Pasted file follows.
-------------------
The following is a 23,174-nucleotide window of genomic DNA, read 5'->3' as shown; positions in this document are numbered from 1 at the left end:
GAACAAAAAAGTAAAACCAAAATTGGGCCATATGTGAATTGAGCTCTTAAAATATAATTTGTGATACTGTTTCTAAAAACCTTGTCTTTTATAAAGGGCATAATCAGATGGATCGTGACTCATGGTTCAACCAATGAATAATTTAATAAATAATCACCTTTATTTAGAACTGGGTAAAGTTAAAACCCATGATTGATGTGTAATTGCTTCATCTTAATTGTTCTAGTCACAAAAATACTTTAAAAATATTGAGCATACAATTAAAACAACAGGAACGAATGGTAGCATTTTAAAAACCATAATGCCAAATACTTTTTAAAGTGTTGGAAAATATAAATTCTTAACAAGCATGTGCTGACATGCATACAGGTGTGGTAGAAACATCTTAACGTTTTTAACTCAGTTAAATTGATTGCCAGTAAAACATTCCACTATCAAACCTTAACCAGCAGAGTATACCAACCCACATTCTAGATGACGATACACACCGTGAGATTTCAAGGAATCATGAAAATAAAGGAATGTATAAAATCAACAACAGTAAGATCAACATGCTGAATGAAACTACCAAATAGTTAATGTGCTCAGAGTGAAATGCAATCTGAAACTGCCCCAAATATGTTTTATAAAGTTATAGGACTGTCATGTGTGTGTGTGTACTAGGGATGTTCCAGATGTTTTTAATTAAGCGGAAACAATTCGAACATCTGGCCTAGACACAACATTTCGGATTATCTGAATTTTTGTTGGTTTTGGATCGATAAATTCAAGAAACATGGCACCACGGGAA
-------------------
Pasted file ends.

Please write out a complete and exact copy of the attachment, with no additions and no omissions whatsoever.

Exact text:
The following is a 23,174-nucleotide window of genomic DNA, read 5'->3' as shown; positions in this document are numbered from 1 at the left end:
GAACAAAAAAGTAAAACCAAAATTGGGCCATATGTGAATTGAGCTCTTAAAATATAATTTGTGATACTGTTTCTAAAAACCTTGTCTTTTATAAAGGGCATAATCAGATGGATCGTGACTCATGGTTCAACCAATGAATAATTTAATAAATAATCACCTTTATTTAGAACTGGGTAAAGTTAAAACCCATGATTGATGTGTAATTGCTTCATCTTAATTGTTCTAGTCACAAAAATACTTTAAAAATATTGAGCATACAATTAAAACAACAGGAACGAATGGTAGCATTTTAAAAACCATAATGCCAAATACTTTTTAAAGTGTTGGAAAATATAAATTCTTAACAAGCATGTGCTGACATGCATACAGGTGTGGTAGAAACATCTTAACGTTTTTAACTCAGTTAAATTGATTGCCAGTAAAACATTCCACTATCAAACCTTAACCAGCAGAGTATACCAACCCACATTCTAGATGACGATACACACCGTGAGATTTCAAGGAATCATGAAAATAAAGGAATGTATAAAATCAACAACAGTAAGATCAACATGCTGAATGAAACTACCAAATAGTTAATGTGCTCAGAGTGAAATGCAATCTGAAACTGCCCCAAATATGTTTTATAAAGTTATAGGACTGTCATGTGTGTGTGTGTACTAGGGATGTTCCAGATGTTTTTAATTAAGCGGAAACAATTCGAACATCTGGCCTAGACACAACATTTCGGATTATCTGAATTTTTGTTGGTTTTGGATCGATAAATTCAAGAAACATGGCACCACGGGAA